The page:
But never could I tell it was him
Oh, I wish I could tell him –
Oh, I wish I could have told him
Rufus. As a boy. Wearing his school uniform. Lusting after his art teacher, at The Met. Regrets. Words unsaid.
I looked at the Rubens and Rembrandts
I liked the John Singer Sargents
He told me he liked Turner
Never have I turned since then
No, never have I turned to any other man
Rufus likes John Singer Sargents. And beautiful play on words: Turner, turned to.
(Piano break here.)
All this having been said,
I married an executive company head
All this having been done, a Turner – I own one
Here I am in this uniformish, pant-suit sort of thing,
Thinking of the art teacher
I was just a girl then;
Never have I loved since then
No, never have I loved any other man
Ouch. I just think it’s so concise. We can never have that one lover we want. We end up with someone totally different from them. But they haunt us. It’s a ton of ground to cover in three minutes and fifty-one seconds.
As a sixteen or seventeen year old, I picked up on the Turner thing. Rufus bought a painting by an artist he didn’t love because the man he loved that he couldn’t have loved it. It broke my heart.
Listening to it in the car once, I said to my mom, “Do you get that?” She said, “no what,” and I explained to her the lyric and she praised my observance.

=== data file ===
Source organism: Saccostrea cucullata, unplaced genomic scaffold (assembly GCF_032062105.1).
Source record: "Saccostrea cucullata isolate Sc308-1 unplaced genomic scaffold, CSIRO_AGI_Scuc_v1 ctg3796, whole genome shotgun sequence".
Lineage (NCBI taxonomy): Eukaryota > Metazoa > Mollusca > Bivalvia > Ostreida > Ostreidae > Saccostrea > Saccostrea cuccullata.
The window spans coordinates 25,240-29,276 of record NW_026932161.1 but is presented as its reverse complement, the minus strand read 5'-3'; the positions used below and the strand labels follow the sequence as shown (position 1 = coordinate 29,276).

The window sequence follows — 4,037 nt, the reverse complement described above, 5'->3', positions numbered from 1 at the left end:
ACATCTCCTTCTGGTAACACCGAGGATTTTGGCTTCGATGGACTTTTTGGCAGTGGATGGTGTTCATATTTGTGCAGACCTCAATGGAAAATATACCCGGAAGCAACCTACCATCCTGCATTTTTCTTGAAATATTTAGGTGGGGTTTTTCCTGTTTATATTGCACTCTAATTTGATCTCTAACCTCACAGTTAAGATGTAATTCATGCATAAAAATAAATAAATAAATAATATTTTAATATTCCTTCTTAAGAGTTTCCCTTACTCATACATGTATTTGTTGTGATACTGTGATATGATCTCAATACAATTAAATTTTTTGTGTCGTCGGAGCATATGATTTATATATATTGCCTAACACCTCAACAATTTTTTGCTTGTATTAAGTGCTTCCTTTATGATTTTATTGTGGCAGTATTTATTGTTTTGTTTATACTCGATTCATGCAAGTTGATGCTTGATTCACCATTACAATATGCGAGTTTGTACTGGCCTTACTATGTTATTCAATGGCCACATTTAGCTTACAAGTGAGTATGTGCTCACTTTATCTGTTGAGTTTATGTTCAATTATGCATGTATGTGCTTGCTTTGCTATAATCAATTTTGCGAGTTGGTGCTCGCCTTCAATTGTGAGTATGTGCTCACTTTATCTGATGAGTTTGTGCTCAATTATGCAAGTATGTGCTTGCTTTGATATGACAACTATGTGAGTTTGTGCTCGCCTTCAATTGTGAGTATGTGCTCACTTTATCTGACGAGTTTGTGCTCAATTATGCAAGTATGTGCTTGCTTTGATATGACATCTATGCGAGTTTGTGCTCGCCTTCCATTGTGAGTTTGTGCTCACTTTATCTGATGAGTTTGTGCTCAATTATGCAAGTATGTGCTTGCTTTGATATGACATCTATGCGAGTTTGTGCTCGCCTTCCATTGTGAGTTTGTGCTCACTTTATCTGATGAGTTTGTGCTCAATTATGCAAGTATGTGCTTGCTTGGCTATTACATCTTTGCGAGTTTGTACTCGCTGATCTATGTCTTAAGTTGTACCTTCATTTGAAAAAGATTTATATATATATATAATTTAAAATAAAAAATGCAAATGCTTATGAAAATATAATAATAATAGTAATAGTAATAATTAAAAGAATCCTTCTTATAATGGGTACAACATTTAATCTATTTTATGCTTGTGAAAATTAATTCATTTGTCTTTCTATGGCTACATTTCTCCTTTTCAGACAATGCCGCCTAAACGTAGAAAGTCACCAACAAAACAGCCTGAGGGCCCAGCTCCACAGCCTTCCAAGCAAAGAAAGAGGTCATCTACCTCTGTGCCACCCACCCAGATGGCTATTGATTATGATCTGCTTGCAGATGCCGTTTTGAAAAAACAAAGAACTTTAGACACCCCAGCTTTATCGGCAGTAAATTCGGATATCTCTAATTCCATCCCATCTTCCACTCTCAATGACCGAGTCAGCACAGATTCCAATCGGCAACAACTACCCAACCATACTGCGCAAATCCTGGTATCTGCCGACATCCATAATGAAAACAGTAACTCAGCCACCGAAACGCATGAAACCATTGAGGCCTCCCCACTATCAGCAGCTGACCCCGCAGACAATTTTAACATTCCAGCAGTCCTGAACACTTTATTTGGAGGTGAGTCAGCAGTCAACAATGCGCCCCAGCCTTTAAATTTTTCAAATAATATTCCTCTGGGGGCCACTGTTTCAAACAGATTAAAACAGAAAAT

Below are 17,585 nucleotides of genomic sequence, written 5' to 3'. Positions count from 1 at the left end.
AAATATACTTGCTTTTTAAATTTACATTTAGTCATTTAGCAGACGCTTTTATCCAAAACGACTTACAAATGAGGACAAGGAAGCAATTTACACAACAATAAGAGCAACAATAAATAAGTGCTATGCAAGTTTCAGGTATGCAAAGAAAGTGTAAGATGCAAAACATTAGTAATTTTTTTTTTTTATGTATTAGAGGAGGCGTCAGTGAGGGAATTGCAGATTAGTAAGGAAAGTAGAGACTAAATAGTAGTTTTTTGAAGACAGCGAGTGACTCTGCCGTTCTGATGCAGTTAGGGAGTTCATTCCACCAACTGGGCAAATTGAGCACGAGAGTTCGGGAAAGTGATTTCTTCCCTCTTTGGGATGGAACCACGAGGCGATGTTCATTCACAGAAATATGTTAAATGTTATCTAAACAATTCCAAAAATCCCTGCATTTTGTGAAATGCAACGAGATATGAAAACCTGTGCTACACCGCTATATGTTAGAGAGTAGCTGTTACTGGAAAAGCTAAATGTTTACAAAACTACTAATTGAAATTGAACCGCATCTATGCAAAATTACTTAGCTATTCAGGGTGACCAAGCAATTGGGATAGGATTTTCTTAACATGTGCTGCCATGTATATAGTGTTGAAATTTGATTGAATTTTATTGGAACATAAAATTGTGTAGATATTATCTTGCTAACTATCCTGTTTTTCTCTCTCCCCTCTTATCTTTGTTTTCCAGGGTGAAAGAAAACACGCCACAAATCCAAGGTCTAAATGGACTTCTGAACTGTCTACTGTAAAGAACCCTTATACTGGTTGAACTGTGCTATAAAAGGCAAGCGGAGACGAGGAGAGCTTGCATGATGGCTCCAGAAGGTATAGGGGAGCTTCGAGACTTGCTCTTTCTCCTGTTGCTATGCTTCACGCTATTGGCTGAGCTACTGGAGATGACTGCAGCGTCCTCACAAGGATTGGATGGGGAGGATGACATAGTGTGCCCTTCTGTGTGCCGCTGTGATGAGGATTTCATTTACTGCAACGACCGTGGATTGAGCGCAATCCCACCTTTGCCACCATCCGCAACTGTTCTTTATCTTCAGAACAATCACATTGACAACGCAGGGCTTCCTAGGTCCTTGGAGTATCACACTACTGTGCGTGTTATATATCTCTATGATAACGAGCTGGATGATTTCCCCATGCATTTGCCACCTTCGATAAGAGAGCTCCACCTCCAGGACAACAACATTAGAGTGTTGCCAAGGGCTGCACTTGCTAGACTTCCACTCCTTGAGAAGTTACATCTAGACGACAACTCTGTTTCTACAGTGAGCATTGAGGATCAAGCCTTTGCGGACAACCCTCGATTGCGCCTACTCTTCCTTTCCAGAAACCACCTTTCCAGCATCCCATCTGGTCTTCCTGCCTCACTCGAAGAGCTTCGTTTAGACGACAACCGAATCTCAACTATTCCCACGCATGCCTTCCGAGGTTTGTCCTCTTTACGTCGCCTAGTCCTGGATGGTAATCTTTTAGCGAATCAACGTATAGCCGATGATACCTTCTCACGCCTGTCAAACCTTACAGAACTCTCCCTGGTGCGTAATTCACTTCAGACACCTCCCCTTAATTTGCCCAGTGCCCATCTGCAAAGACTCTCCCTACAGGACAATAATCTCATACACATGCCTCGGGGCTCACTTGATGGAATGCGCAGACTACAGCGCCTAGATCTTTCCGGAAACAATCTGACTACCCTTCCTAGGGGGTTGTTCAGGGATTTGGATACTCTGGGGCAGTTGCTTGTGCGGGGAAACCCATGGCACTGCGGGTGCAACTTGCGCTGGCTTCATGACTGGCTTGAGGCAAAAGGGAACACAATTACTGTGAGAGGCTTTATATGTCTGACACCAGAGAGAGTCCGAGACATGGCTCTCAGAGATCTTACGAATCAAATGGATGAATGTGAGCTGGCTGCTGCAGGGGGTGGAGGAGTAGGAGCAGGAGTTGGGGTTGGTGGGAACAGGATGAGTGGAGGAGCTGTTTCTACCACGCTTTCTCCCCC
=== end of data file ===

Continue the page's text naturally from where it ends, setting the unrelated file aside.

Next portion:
A few years ago I was sitting with a man I loved in my mother’s living room. It was the first time he came to my childhood house. We made coffee in a little pot though it was almost evening. It was fall. We were alone. My mother has a good music collection and we decided to each choose a love song to play for one another. He chose “Man In The Shed” by Nick Drake. You know what I choose. He was quiet while listening to it, sipping his coffee. This whole scene somehow now makes me want to cry.
“Do you get it?” I pressed. “Do you like it? Are you listening?”
“Yeah,” he said slowly. “Pantsuit sorta thing! Never loved any other man! Jesus Christ.”
After doing some research, it turns out that I’ve been taking the song too literally. According to most people, Rufus thought it would be fun to write a song from the perspective of a schoolgirl. I still like to think he is talking about himself. That’s the beauty of songs, though, the beauty of books, the beauty of interpretation. We can choose to interpret things in the way that make us feel the least alone, or the way that entertains us most. I like songs like “The Art Teacher” which, I feel like I’ve read a story. I’ve been sucked into this child’s life—this child that turns into an adult with a broken heart. I feel like I’ve listened to a well-written essay wherein I was given the creative freedom to fill in my own gaps.
I drove around yesterday singing along fervently with Rufus. I was in a weird mood. I was overwhelmed. I was panicked. I was manic. I went to the dump to drop stuff off and then I drove around belting the song over and over and then I laid down in a graveyard and sort of prayed even though I don’t know how to pray. I left the door open to my car and let Rufus’s voice stream at full volume from the speakers. I didn’t know what I wanted. But I knew I was thirsty. I knew I was sad. I knew I wanted to fall in love with an art teacher. I knew I wanted my mother.